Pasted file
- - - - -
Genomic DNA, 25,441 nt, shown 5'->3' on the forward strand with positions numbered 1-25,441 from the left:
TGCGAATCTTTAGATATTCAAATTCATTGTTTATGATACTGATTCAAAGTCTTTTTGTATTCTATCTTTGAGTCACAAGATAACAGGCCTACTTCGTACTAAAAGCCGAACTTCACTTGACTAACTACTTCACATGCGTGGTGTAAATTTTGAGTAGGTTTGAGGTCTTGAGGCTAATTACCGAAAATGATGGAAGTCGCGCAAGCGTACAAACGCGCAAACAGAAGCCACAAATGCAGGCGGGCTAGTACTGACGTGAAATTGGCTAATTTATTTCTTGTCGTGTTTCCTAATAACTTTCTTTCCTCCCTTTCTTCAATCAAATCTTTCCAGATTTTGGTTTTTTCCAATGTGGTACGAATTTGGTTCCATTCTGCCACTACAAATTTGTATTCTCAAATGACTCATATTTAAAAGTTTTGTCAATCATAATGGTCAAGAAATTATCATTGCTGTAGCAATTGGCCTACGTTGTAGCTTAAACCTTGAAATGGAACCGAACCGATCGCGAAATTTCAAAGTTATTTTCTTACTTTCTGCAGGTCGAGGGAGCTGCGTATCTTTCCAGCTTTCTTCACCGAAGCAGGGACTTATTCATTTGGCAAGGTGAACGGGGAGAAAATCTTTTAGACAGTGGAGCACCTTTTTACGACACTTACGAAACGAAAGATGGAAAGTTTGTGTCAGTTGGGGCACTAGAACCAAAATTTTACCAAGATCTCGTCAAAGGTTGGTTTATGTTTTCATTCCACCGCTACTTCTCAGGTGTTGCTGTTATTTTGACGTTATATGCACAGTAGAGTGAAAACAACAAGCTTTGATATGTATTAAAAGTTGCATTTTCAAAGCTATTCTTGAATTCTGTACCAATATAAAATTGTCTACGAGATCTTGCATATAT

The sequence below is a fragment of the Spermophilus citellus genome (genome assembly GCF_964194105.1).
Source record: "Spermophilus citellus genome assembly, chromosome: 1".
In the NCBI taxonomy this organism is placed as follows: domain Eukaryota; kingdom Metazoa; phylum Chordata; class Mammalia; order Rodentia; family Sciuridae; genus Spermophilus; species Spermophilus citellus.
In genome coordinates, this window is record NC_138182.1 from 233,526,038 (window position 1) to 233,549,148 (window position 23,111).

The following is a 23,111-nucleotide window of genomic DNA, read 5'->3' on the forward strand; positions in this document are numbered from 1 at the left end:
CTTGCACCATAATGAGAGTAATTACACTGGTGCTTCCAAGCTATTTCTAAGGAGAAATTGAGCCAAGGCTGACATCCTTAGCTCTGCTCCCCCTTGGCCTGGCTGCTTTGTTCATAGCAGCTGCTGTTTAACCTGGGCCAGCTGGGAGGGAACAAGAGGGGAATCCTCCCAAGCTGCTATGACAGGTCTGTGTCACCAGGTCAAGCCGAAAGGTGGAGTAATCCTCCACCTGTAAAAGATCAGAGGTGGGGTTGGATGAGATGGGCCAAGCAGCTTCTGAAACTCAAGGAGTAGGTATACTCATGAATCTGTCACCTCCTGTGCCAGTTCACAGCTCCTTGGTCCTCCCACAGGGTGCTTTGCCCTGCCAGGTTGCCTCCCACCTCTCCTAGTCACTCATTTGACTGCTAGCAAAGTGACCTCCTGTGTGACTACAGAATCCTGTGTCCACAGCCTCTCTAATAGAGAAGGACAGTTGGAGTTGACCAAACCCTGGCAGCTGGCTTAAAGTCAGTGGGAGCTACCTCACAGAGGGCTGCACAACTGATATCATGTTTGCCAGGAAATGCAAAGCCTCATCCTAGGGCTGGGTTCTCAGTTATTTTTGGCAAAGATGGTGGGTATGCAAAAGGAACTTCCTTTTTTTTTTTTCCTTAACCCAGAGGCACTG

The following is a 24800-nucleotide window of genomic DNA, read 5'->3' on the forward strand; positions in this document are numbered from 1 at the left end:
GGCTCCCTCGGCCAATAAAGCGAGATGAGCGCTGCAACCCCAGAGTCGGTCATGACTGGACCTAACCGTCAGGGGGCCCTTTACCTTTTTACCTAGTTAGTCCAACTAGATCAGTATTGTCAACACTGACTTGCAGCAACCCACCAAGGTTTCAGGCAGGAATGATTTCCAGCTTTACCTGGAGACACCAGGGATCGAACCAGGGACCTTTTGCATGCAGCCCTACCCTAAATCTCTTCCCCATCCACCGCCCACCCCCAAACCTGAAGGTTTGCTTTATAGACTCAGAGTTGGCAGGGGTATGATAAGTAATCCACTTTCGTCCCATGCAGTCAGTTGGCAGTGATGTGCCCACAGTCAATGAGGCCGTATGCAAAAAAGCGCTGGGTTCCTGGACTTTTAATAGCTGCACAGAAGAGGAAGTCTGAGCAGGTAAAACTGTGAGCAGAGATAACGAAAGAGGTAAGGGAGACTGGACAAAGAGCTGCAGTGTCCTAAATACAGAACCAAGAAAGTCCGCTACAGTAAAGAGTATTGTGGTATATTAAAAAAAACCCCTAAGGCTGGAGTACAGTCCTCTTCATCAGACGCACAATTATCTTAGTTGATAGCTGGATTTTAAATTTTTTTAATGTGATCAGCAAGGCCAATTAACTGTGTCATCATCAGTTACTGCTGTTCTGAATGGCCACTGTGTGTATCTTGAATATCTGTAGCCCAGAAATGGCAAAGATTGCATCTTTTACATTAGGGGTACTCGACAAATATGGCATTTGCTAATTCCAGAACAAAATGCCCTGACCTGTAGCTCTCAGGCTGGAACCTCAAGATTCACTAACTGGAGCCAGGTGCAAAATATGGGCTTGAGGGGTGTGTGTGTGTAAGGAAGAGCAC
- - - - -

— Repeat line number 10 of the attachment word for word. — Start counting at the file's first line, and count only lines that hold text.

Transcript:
GGCTCCCTCGGCCAATAAAGCGAGATGAGCGCTGCAACCCCAGAGTCGGTCATGACTGGACCTAACCGTCAGGGGGCCCTTTACCTTTTTACCTAGTTAGTCCAACTAGATCAGTATTGTCAACACTGACTTGCAGCAACCCACCAAGGTTTCAGGCAGGAATGATTTCCAGCTTTACCTGGAGACACCAGGGATCGAACCAGGGACCTTTTGCATGCAGCCCTACCCTAAATCTCTTCCCCATCCACCGCCCACCCCCAAACCTGAAGGTTTGCTTTATAGACTCAGAGTTGGCAGGGGTATGATAAGTAATCCACTTTCGTCCCATGCAGTCAGTTGGCAGTGATGTGCCCACAGTCAATGAGGCCGTATGCAAAAAAGCGCTGGGTTCCTGGACTTTTAATAGCTGCACAGAAGAGGAAGTCTGAGCAGGTAAAACTGTGAGCAGAGATAACGAAAGAGGTAAGGGAGACTGGACAAAGAGCTGCAGTGTCCTAAATACAGAACCAAGAAAGTCCGCTACAGTAAAGAGTATTGTGGTATATTAAAAAAAACCCCTAAGGCTGGAGTACAGTCCTCTTCATCAGACGCACAATTATCTTAGTTGATAGCTGGATTTTAAATTTTTTTAATGTGATCAGCAAGGCCAATTAACTGTGTCATCATCAGTTACTGCTGTTCTGAATGGCCACTGTGTGTATCTTGAATATCTGTAGCCCAGAAATGGCAAAGATTGCATCTTTTACATTAGGGGTACTCGACAAATATGGCATTTGCTAATTCCAGAACAAAATGCCCTGACCTGTAGCTCTCAGGCTGGAACCTCAAGATTCACTAACTGGAGCCAGGTGCAAAATATGGGCTTGAGGGGTGTGTGTGTGTAAGGAAGAGCAC